When the Global Financial Crisis began in 2008 a dark mist of gloom spread across the United Kingdom with difficult times inevitable for most taxpayers. Nearly seven years have passed since the world was plunged into economic uncertainty and rates of panic loans to cover debts show little evidence of slowing down. In fact, there has been a record number of loans and credit card debt from October to December, 2014 since before the worldwide economic crash. Despite the fact that politicians warned about the consequences, even they must be surprised that Britain’s economic recovery has been so slow although progress has been made.
This progress has not resulted in prosperous times for the majority of UK citizens, however. The soaring debt problems arising from the Christmas period were expected because of the high expenditure this festive season brings, but the Bank of England England’s figures are quite concerning. They revealed that unsecured lending was at its highest since the second quarter in 2007 over the past three months.
Nearly 55 per cent of lenders revealed there was more demand in terms of unsecured learning, with 58 per cent of credit card debt also announced by these groups. Reasons for this include more appealing interest charges and larger scale marketing of credit cards. Britons borrowed an incredible sum of £1.25 billion in November –unfortunately another record since the recession. Over one-third (35 per cent) of credit card providers believe that demand, and consequently debt, will soar from January to March.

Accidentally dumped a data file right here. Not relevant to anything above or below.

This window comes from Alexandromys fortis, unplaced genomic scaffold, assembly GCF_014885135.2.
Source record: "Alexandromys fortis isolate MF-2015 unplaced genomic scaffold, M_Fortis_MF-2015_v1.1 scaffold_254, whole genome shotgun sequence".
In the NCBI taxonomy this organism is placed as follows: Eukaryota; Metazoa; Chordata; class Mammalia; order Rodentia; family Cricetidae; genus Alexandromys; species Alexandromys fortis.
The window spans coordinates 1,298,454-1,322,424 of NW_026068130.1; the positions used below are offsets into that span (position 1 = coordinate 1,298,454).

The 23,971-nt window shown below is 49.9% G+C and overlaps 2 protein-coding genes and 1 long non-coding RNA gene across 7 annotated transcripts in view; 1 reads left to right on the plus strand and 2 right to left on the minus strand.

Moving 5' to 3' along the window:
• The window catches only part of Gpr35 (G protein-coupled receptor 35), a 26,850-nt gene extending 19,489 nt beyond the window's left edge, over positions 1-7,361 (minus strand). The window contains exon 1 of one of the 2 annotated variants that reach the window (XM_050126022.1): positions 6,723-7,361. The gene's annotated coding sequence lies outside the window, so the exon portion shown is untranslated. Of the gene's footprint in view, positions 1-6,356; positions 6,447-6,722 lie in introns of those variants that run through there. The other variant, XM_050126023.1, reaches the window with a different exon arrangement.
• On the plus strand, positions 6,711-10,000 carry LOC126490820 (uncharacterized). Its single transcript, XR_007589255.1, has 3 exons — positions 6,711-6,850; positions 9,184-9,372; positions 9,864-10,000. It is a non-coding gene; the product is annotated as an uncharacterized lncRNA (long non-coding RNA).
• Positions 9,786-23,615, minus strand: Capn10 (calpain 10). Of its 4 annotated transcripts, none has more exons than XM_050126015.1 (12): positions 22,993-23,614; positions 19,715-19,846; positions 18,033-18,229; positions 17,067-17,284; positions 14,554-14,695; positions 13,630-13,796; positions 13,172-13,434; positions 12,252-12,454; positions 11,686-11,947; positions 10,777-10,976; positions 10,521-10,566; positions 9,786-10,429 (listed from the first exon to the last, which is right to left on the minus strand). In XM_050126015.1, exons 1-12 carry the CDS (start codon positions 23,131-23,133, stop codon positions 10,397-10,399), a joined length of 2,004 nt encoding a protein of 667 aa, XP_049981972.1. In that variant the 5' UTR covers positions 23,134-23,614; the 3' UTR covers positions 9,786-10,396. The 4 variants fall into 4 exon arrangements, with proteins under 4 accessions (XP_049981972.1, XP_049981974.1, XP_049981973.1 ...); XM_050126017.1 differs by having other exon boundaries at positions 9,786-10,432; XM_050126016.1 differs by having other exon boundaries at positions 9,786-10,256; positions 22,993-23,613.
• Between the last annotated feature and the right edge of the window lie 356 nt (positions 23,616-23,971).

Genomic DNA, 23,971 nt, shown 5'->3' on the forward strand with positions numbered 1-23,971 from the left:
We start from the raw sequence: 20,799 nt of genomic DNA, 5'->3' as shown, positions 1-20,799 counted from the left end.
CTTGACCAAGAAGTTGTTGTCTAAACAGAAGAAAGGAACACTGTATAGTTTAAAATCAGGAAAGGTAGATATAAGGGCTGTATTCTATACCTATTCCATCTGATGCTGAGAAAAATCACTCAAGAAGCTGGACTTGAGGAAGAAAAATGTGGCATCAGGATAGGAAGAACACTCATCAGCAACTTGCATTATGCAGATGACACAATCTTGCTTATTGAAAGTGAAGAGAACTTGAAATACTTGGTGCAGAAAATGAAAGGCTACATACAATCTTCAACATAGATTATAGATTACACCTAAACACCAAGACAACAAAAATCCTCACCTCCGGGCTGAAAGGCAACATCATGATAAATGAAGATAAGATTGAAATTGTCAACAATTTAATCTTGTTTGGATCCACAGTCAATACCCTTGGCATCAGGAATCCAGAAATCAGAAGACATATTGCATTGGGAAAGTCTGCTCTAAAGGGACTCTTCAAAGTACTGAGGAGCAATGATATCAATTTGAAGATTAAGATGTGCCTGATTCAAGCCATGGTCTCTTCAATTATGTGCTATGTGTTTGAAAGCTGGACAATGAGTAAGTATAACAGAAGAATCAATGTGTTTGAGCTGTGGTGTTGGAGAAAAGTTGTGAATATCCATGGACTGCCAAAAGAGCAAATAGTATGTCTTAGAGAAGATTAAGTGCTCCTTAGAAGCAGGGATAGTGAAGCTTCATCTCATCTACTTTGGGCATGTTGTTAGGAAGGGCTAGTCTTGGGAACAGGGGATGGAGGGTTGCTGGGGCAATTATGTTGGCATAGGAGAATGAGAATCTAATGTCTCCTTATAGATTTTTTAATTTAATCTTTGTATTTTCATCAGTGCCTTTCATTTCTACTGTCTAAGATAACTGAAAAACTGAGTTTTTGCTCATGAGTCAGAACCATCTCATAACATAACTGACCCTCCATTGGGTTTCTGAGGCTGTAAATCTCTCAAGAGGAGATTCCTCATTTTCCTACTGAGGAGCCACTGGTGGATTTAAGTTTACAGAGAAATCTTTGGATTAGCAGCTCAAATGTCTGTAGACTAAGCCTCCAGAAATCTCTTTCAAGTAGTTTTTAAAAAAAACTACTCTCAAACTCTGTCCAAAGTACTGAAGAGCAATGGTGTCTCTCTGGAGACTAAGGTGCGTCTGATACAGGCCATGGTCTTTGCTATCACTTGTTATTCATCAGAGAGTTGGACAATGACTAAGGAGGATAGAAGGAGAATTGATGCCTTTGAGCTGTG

Adam Marshall, director of policy and external affairs at the British Chambers of Commerce wants financial institutions to re-evaluate their strategies after these findings. He said: “With credit availability to small firms expected to weaken in the coming months, the findings from the latest credit conditions survey reinforce the case for more radical action – by financial institutions, the regulators, the ministers building up the British Business Bank and the Bank of England itself, which must do so much more to build up a liquid market for SME debt.”
A lot of small firms have been forced to close during the financial crisis due to job losses and less consumer spending because of this. People having disposal income was crucial to their survival and increased unemployment did not help their cause. Unemployment has gradually been falling, but this did correspond with people avoiding payday lenders at the end of 2014. Going to a payday lender may seem like a last resort, but you have much cheaper and more effective alternatives.
One of these is by contacting our helpful and experienced team here at Trust Deed Scotland. We offer free, impartial and beneficial advice to anyone who calls us or visits our offices in Glasgow, Edinburgh or Aberdeen. We ensure that you take control of your finances without having to spend extortionate fees to payday loan companies and you will not lose your property if you can demonstrate you’re able to make affordable repayments. For more information contact us today – it’s time to solve your problems rather let lenders worsen them.